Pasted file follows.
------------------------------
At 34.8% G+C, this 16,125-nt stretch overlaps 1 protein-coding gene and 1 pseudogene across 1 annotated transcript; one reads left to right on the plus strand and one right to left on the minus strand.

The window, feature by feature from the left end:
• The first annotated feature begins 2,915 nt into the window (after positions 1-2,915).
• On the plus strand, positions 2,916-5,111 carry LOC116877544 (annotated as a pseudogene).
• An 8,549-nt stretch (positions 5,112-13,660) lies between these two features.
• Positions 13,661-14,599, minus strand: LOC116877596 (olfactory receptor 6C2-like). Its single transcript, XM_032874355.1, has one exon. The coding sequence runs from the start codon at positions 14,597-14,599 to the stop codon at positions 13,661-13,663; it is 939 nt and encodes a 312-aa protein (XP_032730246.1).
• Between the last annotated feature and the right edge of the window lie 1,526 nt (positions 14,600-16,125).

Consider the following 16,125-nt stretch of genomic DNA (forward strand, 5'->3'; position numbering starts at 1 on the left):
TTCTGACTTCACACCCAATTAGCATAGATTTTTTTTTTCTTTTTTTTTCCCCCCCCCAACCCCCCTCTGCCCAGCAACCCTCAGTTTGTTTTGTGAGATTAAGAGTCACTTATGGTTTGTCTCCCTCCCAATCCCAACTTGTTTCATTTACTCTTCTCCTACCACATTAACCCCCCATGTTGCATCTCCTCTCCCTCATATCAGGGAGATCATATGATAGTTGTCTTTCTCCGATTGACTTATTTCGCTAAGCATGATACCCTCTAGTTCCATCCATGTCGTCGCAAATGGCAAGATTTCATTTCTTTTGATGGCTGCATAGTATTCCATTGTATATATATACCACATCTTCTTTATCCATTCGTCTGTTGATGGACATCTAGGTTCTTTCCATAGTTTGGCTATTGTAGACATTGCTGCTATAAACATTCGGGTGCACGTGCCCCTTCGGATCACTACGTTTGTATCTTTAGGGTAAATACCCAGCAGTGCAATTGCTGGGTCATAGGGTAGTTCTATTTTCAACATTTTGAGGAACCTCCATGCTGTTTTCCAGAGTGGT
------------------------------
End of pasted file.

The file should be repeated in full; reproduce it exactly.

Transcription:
At 34.8% G+C, this 16,125-nt stretch overlaps 1 protein-coding gene and 1 pseudogene across 1 annotated transcript; one reads left to right on the plus strand and one right to left on the minus strand.

The window, feature by feature from the left end:
• The first annotated feature begins 2,915 nt into the window (after positions 1-2,915).
• On the plus strand, positions 2,916-5,111 carry LOC116877544 (annotated as a pseudogene).
• An 8,549-nt stretch (positions 5,112-13,660) lies between these two features.
• Positions 13,661-14,599, minus strand: LOC116877596 (olfactory receptor 6C2-like). Its single transcript, XM_032874355.1, has one exon. The coding sequence runs from the start codon at positions 14,597-14,599 to the stop codon at positions 13,661-13,663; it is 939 nt and encodes a 312-aa protein (XP_032730246.1).
• Between the last annotated feature and the right edge of the window lie 1,526 nt (positions 14,600-16,125).

Consider the following 16,125-nt stretch of genomic DNA (forward strand, 5'->3'; position numbering starts at 1 on the left):
TTCTGACTTCACACCCAATTAGCATAGATTTTTTTTTTCTTTTTTTTTCCCCCCCCCAACCCCCCTCTGCCCAGCAACCCTCAGTTTGTTTTGTGAGATTAAGAGTCACTTATGGTTTGTCTCCCTCCCAATCCCAACTTGTTTCATTTACTCTTCTCCTACCACATTAACCCCCCATGTTGCATCTCCTCTCCCTCATATCAGGGAGATCATATGATAGTTGTCTTTCTCCGATTGACTTATTTCGCTAAGCATGATACCCTCTAGTTCCATCCATGTCGTCGCAAATGGCAAGATTTCATTTCTTTTGATGGCTGCATAGTATTCCATTGTATATATATACCACATCTTCTTTATCCATTCGTCTGTTGATGGACATCTAGGTTCTTTCCATAGTTTGGCTATTGTAGACATTGCTGCTATAAACATTCGGGTGCACGTGCCCCTTCGGATCACTACGTTTGTATCTTTAGGGTAAATACCCAGCAGTGCAATTGCTGGGTCATAGGGTAGTTCTATTTTCAACATTTTGAGGAACCTCCATGCTGTTTTCCAGAGTGGT